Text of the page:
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High-flying deals with EU

New Delhi, Sept. 7: India today signed up as a member of Galileo ' a satellite navigation system ' cut a $2.2-billion deal to buy Airbus planes and concluded two important agreements on combating terrorism and cooperation in energy with Europe.

The flurry of activity took place on the sidelines of discussions visiting British Prime Minister Tony Blair, and current president of the European Union, had with Manmohan Singh on broadening the EU’s relations with India.

Galileo is Europe’s plan to create its own global navigation satellite system, with uses ranging from helping motorists navigate electronic maps to assisting search-and-rescue operations.

India is the fourth non-EU nation to join the project that is scheduled to go into service in 2008, with 30 satellites eventually orbiting the earth. India’s investment in the system could be about $300 million.

“The agreement... will ensure the availability of highest quality Galileo services in India,” a statement said.

Called the India-EU summit, the talks found the two sides agreeing on the urgency to battle terrorism with Britain revealing it would table a UN resolution before a General Assembly meeting next week, which the Indian Prime Minister is attending.

“We have agreed that there is no place for terrorism in the civilised world and that we would work together towards fighting it,” Singh said.

Since the London bombings, India and the UK have come closer in their perception of the terrorist threat. “There could be absolutely no justification or excuse for terrorism,” Blair said.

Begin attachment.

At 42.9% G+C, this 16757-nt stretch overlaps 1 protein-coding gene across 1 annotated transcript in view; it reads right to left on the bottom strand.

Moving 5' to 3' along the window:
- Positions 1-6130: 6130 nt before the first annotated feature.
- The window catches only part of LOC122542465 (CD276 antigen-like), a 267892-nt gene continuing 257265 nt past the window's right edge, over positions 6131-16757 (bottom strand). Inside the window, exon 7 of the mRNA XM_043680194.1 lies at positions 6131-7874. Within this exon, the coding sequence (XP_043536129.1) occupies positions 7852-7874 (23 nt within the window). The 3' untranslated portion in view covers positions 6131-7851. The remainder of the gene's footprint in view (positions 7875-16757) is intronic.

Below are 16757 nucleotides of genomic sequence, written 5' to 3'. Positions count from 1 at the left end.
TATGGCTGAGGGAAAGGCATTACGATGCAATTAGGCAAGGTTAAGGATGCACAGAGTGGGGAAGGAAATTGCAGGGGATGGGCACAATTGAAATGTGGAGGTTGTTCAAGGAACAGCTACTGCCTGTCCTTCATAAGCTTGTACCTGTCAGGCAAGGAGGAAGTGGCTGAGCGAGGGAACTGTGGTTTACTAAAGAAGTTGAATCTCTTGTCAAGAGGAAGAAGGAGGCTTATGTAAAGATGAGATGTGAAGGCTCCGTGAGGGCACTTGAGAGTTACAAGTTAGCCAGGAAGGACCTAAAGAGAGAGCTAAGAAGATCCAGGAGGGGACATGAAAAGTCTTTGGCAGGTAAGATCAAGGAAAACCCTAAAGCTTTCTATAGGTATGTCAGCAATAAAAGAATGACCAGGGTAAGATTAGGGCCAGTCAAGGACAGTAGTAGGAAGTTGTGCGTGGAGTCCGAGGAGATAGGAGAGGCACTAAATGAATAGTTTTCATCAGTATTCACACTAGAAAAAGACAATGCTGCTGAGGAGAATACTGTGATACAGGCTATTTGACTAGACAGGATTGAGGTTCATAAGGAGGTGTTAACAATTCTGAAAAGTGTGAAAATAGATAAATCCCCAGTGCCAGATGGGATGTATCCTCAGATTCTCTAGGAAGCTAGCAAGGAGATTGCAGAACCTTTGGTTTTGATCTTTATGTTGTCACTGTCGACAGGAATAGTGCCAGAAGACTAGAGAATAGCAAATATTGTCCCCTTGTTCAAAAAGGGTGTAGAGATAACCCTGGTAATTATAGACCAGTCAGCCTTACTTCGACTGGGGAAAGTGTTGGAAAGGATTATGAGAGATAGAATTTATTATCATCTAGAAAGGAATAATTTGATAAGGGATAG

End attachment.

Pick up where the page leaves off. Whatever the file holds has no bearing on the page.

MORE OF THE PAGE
Blair and Singh unveiled an EU-India “action plan” to strengthen trade and security ties. The plan includes cooperation in energy ' including nuclear power ' education, science and technology.

Under the action plan, EU and Indian officials will hold talks on disarmament and non-proliferation of weapons of mass destruction, on terrorism and its financing and on organised crime.

The two sides will also set up joint panels to boost trade and investment.

Singh said his government had cleared the purchase of 43 aircraft from European plane maker Airbus Industrie for Indian Airlines for around $2.2 billion.

But strains over trade resurfaced as India pressed for greater access to EU markets. Commerce minister Kamal Nath said the EU’s actions against Indian products the bloc claims are sold under market value or “dumped” were a major concern for India.

Blair said India, and China, also needed to open markets.

Much time was spent on giving a human face to globalisation, which Singh called “inevitable” and called for care to be taken to deal with its “downside”.

In a coincidence, the “downside” of India ' and its growth story that is drawing world leaders like Blair ' became evident today when the UN released its human development report. It showed no progress by India.

Cherie Blair found first-hand evidence, cuddling “underprivileged” children who still make a pretty picture.

Tomorrow, the two leaders head to Udaipur, and not Shimla as earlier planned, for India-UK talks.

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